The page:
How To Anticipate A Market Sell-Off

Analysing systemic market risk can come down to surprisingly few components

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Reviewed by: Allan Lane
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Edited by: Allan Lane

Some markets are red hot. Just look, for example, at the performance of the Shenzhen Composite Index's 150 percent plus returns in the last year –it's hard to ignore.

But with reward comes risk, and with risk comes the day of reckoning. As Greece threatens to leave the Euro and there are murmurings of an emerging market (EM) sell-off in the event of a U.S. interest rate hike, not to mention the potential bubble in Chinese equities, it is perhaps time to tackle the issue of how to anticipate systemic market risk.

Let Me Introduce Mark Kritzman

It is nigh on impossible to avoid those times when all asset classes go down together. One such time was on 22 May 2013 when Bernanke indicated quantitative easing was coming to an end, resulting in what we now affectionately refer to as the first taper tantrum.

Mitigating against such events is very hard to do, but one of my favoured techniques, which is based around the research by Mark Kritzman of the MIT Sloan School of Management and published in partnership with State Street about four years ago, aims to do just that.

Kritzman's proposition is based around an indicator that measures cross-market turbulence and keeps track of the number of independent factors that are driving returns across all key asset classes, known as the absorption ratio.

He also developed the so-called turbulence indicator. By simultaneously looking at returns of a wide set of asset classes during certain timeframes, he could extend the concept to assess the whole market and illustrate when it was acting as a single entity – in other words, one boat that rises and falls with the tide.

Read more about Kritzman's research here

Based on Kritzman's research, our in-house turbulence indicator at Twenty20 Investments combines the concepts of turbulence and absorption ration as a gauge for risk. We use a certain time series for a range of benchmark indices to model the full market, covering government, corporate and EM bonds, developed and EM equities and developed and EM currencies.

halfYearAssetClassReview
For a larger view, please click on the image above.

The above chart clearly shows that when turbulence rises and the blue line spikes, the market – the red line – goes down. Between June 2004 and April 2015, this relationship can be seen most clearly during the crash of September 2008.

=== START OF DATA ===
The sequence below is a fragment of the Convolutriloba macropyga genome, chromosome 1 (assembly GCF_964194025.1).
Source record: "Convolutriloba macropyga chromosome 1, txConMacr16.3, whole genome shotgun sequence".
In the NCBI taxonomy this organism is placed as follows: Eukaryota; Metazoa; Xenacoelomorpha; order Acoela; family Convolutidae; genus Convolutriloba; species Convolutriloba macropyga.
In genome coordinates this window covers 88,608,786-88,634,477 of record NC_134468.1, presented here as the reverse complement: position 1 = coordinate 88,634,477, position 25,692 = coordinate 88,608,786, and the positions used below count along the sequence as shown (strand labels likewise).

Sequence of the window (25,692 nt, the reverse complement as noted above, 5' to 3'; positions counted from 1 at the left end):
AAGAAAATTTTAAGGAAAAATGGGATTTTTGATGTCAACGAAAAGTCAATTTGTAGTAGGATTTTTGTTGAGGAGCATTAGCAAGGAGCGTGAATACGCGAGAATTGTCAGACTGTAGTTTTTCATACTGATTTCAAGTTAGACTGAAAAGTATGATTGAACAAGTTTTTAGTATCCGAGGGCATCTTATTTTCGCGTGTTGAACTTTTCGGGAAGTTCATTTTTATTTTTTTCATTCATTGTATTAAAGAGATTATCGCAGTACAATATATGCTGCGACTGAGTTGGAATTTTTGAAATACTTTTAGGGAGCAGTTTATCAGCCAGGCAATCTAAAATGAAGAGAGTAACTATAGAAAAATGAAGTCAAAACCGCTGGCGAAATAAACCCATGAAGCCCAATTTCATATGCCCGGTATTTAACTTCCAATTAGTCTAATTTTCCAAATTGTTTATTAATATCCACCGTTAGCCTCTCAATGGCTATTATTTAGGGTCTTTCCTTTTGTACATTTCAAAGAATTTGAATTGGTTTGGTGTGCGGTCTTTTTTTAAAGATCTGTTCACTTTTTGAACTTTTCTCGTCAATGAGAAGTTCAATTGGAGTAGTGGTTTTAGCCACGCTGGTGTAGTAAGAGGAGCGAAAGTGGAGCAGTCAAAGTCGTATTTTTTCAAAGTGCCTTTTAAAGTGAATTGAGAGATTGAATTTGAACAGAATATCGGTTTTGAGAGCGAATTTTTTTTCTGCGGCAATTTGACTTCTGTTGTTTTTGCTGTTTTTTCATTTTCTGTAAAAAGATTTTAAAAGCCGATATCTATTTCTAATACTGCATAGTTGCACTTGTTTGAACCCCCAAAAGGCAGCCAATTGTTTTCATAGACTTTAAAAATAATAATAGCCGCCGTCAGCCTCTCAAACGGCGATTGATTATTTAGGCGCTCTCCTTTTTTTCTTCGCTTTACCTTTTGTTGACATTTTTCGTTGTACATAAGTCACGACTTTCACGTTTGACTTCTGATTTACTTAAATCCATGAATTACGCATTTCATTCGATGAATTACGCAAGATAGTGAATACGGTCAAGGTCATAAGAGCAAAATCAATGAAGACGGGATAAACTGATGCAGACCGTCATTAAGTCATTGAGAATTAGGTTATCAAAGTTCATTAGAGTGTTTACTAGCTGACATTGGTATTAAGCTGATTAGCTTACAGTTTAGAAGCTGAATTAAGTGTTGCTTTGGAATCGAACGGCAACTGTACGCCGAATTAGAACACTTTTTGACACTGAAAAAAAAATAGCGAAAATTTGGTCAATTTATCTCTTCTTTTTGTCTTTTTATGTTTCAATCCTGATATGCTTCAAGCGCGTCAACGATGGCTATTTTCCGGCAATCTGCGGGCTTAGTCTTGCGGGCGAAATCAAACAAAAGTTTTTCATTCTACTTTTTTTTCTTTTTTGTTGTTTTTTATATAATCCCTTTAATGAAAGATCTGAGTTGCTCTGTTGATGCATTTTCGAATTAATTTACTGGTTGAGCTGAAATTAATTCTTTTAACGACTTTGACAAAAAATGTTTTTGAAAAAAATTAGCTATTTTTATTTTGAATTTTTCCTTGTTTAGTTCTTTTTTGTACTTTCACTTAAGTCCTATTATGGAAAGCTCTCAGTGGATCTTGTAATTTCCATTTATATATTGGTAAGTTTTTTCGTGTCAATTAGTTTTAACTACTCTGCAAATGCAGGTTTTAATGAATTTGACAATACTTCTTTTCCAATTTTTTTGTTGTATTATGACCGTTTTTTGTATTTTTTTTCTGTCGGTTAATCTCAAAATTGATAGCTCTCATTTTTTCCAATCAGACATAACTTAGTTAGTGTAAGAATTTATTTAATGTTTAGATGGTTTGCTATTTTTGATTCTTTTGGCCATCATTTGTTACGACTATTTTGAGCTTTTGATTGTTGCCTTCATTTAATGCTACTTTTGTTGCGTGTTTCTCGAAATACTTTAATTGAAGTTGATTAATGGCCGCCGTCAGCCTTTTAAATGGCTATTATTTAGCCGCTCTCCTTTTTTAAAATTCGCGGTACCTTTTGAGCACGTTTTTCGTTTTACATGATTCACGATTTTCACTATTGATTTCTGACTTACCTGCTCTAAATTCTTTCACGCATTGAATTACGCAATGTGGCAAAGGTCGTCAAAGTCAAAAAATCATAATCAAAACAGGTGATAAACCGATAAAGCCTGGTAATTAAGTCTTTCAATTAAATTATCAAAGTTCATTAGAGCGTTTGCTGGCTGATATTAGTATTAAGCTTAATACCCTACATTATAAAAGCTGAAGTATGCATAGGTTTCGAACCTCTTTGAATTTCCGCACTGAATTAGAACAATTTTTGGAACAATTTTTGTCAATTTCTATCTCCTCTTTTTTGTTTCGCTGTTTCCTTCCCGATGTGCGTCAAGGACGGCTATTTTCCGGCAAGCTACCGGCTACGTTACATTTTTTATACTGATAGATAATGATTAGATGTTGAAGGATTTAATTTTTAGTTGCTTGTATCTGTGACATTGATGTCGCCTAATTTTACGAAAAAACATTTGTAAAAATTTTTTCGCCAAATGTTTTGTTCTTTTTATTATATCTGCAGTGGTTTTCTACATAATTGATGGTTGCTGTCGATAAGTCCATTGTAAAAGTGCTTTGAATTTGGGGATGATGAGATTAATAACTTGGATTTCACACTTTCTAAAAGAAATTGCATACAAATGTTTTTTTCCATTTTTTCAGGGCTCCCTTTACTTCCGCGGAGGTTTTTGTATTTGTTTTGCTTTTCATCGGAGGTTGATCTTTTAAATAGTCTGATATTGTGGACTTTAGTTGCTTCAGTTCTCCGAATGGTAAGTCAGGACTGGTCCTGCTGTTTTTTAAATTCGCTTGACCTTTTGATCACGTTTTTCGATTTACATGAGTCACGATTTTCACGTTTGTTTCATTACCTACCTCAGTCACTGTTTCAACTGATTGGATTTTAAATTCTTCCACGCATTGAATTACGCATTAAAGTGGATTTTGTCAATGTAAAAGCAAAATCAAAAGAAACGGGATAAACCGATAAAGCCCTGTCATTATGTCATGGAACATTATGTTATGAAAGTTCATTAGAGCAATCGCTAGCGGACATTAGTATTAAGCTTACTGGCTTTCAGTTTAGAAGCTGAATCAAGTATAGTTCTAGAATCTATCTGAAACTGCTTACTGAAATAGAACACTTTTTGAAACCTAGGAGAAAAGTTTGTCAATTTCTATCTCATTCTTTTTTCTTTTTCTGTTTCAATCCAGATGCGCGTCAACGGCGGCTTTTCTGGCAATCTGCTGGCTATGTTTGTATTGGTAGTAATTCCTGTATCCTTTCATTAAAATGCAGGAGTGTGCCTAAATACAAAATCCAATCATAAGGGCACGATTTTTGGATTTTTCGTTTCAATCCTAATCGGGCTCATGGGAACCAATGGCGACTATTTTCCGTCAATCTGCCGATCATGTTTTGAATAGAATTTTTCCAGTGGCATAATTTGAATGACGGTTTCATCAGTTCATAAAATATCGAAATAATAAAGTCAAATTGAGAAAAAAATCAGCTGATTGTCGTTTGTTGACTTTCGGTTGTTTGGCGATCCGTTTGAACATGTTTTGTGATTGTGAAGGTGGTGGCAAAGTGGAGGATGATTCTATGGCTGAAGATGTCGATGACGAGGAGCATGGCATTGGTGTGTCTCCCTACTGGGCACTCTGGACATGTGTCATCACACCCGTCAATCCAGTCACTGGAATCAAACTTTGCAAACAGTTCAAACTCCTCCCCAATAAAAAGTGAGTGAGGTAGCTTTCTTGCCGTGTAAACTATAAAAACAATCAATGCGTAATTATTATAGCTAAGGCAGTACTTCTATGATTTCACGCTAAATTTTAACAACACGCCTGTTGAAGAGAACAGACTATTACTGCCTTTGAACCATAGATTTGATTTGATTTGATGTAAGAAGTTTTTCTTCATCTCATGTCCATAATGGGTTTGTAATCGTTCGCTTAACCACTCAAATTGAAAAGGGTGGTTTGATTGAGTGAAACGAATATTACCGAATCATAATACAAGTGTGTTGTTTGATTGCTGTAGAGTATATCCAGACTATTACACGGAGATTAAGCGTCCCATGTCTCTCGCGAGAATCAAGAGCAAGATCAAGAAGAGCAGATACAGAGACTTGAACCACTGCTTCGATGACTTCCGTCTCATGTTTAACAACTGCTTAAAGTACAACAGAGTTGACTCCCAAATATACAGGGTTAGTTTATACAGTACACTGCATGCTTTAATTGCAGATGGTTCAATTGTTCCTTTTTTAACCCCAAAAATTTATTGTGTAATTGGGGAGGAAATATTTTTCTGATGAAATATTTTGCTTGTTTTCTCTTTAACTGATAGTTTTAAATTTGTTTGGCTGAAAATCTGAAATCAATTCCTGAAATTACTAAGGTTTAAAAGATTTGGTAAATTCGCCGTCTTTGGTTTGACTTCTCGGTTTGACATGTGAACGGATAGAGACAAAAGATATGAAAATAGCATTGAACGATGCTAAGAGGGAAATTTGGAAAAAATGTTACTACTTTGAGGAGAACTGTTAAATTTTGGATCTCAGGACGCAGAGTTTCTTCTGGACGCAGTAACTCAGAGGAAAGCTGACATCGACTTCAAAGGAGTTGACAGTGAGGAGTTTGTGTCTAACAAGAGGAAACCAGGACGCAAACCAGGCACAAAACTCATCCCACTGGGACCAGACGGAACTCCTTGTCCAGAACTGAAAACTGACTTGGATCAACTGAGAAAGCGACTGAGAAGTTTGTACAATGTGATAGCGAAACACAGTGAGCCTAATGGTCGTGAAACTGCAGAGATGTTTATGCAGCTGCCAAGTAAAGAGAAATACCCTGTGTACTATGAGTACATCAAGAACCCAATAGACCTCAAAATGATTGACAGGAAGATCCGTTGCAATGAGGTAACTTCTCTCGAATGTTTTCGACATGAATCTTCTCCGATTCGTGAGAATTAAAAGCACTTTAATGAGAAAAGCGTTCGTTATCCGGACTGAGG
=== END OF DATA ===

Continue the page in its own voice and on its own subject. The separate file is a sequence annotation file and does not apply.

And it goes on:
But How Does It Work?

Grouping together stocks from the same sector makes sense. For example when the tech sector is booming, it's not unusual to expect those stocks to all rise and fall together. And yes, there are other factors that drive how the stocks will perform, such as their size and P/E ratios. However, for every 100 tech stocks, there are only a handful of factors that explain the majority of their returns.

Kritzman's insightful idea was to study the time series of returns for a wide range of asset classes and observe on a daily basis how many factors – or "principal components" – were needed to explain 85 percent of returns. Under normal market conditions, it transpires that one might observe up to four or five factors at work, but when the market throws a proverbial tantrum, only two or three factors seem to be driving the lion's share of the returns.

Perfect Timing: Just A Coincidence?

Here is where it gets interesting. During the last decade, there have been very few occasions when the majority of market returns were being driven by five separate factors. Likewise, very rarely has the total market acted in unity due to just two factors. In a loose sense, this 2-factor situation has served to act as a signal for the subsequent extreme sell-offs that have happened in equities and many other asset classes.

Date of Lowest Principal Component Analysis

Date of Market Event

Description

A

27/07/2007

09/08/2007

BNP freeze collateralized debt obligation funds

B

25/02/2008

14/03/2008

JP Morgan buys Bear Stearns

C

08/10/2008

08/10/2008

GBP, USD, EUR rates all cut to 50 bps

D

07/05/2010

02/05/2010

Greece is bailed out for the first time

Looking at the above table, we see a very close relationship between those instances when the market acted as a two-factor entity and some famous market events that became the hallmark of the great financial crisis. The same four events – A, B, C and D – are shown below, and the Y axis shows how many factors are driving market turbulence.

halfYearAssetClassReview
For a larger view, please click on the image above.

Using This Rationale To Evaluate EM

Back to those red hot EM opportunities I mentioned at the start. There are signs many investors are being attracted back into EM based on today's valuations. With the market currently acting in a four-factor mode, this is an encouraging sign. That rational view, however, will go out of the window should another big blip reduce the number of factors that are driving returns.

The evidence from the last few years does seem to indicate that EM is the asset class that is first to cave in during turbulence. By the same token, this might be exactly the right time to go overweight a number of EM exposures that offer better value than their developed market counterparts.

Allan Lane is founder and CEO of Algo-Chain.